United States District Court, D. Maryland
DEBORAH K. CHASANOW United States District Judge.
December 12, 2016, the court received a letter from Sean
Bradford Contee, an inmate housed at the Federal Correctional
Institution (“FCI”) McKean in Bradford,
Pennsylvania. Contee states that he is participating in the
Residential Drug Abuse Program (“RDAP”) and his
current release date is March of 2018, with possible
consideration for a six-month halfway-house placement upon
his successful completion of the RDAP program. ECF No. 1.
Contee asks this court to recommend to his Unit Team that he
receive an additional three to six months more of halfway
house or home confinement so he “can begin the process
of finding fulltime employment while at the halfway
house…” He asks that the court consider his
Petition as a request under the Second Chance Act for
additional halfway house time. Id. As Contee's
letter did not seek to attack the fact of his conviction, but
rather concerns the length and duration of his confinement,
it was construed as a 28 U.S.C. § 2241 Petition for
habeas corpus relief.
was convicted of one count of conspiracy to distribute and
possess with intent to distribute 28 grams or more of cocaine
base, in violation of 21 U.S.C. § 846. He was sentenced
to a 108-month term of imprisonment, four years of supervised
release, and ordered to pay a special assessment of
$100.00. See United States v. Contee, Criminal No.
DKC-13-175 (D. Md.). Criminal judgment was entered on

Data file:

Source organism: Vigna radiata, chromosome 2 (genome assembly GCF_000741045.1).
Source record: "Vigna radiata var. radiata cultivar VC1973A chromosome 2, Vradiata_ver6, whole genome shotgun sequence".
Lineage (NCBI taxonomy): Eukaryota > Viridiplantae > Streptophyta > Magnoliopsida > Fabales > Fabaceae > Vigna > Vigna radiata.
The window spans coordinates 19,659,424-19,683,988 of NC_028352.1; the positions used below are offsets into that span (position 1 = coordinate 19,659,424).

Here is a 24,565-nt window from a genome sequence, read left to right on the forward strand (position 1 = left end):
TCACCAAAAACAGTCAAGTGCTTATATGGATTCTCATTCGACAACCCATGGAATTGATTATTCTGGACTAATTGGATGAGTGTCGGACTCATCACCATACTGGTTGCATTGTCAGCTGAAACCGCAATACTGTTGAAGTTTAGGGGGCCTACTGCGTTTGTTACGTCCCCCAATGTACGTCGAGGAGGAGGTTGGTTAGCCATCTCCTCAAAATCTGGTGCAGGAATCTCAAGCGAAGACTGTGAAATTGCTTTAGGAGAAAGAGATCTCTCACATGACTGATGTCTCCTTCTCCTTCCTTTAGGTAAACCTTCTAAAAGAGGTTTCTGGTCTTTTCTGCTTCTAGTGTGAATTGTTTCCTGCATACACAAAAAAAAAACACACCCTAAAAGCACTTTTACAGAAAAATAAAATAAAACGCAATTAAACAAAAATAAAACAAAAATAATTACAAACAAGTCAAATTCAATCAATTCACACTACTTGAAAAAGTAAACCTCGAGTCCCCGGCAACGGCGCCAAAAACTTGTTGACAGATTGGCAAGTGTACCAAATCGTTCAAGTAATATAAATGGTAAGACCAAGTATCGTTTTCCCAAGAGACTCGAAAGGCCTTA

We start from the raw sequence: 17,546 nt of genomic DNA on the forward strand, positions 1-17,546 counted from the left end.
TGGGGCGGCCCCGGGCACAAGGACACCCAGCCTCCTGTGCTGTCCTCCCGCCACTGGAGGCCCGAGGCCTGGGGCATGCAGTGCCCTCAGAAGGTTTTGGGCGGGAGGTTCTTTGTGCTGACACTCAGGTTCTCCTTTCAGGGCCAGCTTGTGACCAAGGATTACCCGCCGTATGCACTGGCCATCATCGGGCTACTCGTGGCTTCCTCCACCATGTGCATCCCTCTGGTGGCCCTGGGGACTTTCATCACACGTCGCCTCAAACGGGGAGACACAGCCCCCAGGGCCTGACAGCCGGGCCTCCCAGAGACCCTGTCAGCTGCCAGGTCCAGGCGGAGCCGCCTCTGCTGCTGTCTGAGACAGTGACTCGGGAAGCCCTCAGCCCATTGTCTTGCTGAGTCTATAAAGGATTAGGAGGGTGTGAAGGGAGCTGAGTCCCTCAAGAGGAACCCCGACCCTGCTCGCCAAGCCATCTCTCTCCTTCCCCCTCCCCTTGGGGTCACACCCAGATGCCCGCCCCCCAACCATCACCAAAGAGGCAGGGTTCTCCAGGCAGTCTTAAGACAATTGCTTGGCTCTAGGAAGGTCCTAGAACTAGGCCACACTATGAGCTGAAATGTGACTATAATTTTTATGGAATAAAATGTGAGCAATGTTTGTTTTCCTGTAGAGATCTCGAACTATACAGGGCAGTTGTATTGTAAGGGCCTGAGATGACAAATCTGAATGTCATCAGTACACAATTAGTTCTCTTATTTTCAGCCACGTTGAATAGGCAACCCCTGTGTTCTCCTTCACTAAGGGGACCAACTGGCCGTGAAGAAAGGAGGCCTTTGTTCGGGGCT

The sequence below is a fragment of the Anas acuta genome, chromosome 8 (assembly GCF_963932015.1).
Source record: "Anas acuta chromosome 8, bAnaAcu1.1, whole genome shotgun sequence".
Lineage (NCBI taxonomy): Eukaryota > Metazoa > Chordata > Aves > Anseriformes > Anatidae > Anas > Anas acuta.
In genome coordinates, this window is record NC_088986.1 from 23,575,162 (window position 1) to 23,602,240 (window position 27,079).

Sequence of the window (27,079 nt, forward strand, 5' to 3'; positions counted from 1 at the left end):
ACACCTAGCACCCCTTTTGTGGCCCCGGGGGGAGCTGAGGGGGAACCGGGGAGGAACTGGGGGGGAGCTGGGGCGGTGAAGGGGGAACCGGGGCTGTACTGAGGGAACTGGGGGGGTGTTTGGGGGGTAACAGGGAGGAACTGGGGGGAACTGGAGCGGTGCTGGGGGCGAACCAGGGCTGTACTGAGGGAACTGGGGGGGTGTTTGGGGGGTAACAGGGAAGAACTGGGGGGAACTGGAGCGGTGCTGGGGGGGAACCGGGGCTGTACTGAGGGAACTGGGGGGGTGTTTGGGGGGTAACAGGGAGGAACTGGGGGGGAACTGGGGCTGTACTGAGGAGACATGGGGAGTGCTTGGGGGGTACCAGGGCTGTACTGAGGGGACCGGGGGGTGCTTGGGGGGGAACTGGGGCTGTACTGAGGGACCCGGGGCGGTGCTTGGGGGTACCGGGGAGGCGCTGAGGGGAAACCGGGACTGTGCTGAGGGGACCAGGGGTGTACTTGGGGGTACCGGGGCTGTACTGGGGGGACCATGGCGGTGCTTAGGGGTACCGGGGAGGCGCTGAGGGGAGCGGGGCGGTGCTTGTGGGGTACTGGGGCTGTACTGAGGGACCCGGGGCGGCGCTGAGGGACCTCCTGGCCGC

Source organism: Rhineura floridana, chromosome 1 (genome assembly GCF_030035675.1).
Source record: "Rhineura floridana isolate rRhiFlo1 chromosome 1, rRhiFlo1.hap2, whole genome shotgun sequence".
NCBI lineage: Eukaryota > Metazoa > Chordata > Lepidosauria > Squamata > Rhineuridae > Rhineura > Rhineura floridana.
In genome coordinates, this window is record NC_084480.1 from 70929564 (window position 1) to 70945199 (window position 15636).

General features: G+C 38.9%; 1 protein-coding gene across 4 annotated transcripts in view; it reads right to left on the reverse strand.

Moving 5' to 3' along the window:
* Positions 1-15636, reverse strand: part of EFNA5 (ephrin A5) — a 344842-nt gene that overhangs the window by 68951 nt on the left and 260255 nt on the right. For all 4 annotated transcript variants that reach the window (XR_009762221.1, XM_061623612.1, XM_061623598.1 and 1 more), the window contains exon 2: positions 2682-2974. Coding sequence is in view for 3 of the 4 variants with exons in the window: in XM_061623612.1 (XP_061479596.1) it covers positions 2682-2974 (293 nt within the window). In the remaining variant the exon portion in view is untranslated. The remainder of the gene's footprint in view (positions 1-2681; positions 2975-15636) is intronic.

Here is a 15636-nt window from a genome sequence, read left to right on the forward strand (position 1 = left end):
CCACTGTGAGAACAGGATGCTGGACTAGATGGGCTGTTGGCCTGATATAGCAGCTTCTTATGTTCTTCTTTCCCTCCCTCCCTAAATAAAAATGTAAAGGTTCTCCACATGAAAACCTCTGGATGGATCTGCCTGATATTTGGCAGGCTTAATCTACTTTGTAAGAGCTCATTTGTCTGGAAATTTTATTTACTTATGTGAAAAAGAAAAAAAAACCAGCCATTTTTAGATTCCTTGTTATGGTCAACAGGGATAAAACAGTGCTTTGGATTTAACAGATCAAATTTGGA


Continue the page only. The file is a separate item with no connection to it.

February 4, 2014. Id. at ECF No. 62. On November 24,
2014, the United States Court of Appeals for the Fourth
Circuit affirmed the criminal judgment. Id. at ECF
No. 77; see also United States v. Contee, 585 Fed.
App'x 260 (4th Cir. 2014). On January 8, 2016, an Order
was entered reducing Contee's sentence to an 87-month
term under 18 U.S.C. § 3582. See United States v.
Contee, Criminal No. DKC-13-175 (D. Md.) at ECF No. 83.
Personal Jurisdiction Over § 2241 Petition
28 of the United States Code § 2241(a), gives the
district courts general jurisdiction and the resulting power
to grant writs of habeas corpus “within their
respective jurisdictions.” 28 U.S.C. § 2241(a). A
petition for writ of habeas corpus “does not act upon
the prisoner who seeks relief, but upon the person who holds
him in what is alleged to be unlawful custody.”
Braden v. 30th Judicial Circuit Court, 410 U.S. 484,
494-95 (1973). An application for a writ of habeas corpus
“shall allege....the name of the person who has custody
over him and by virtue of what claim or authority, if
known.” 28 U.S.C. § 2242.
over an action under § 2241 lies in the federal district
court where the petitioner is incarcerated or in the federal
district court where the petitioner's custodian is
located. See Rumsfeld v. Padilla, 542 U.S. 426, 447
(2004); Braden v. 30th Judicial Circuit Court of
Kentucky, 410 U.S. at 494-95; Kanai v. McHugh,
638 F.3d 251, 255 (4th Cir. 2011); United States v.
Hinton, 347 Fed. App'x 885 (4th Cir. 2009). Contee
is confined in the District of Pennsylvania. This court has
no jurisdiction to adjudicate his 28 U.S.C. § 2241
petition and the matter shall be dismissed without prejudice.
Motion to Extend the Time of Halfway House Placement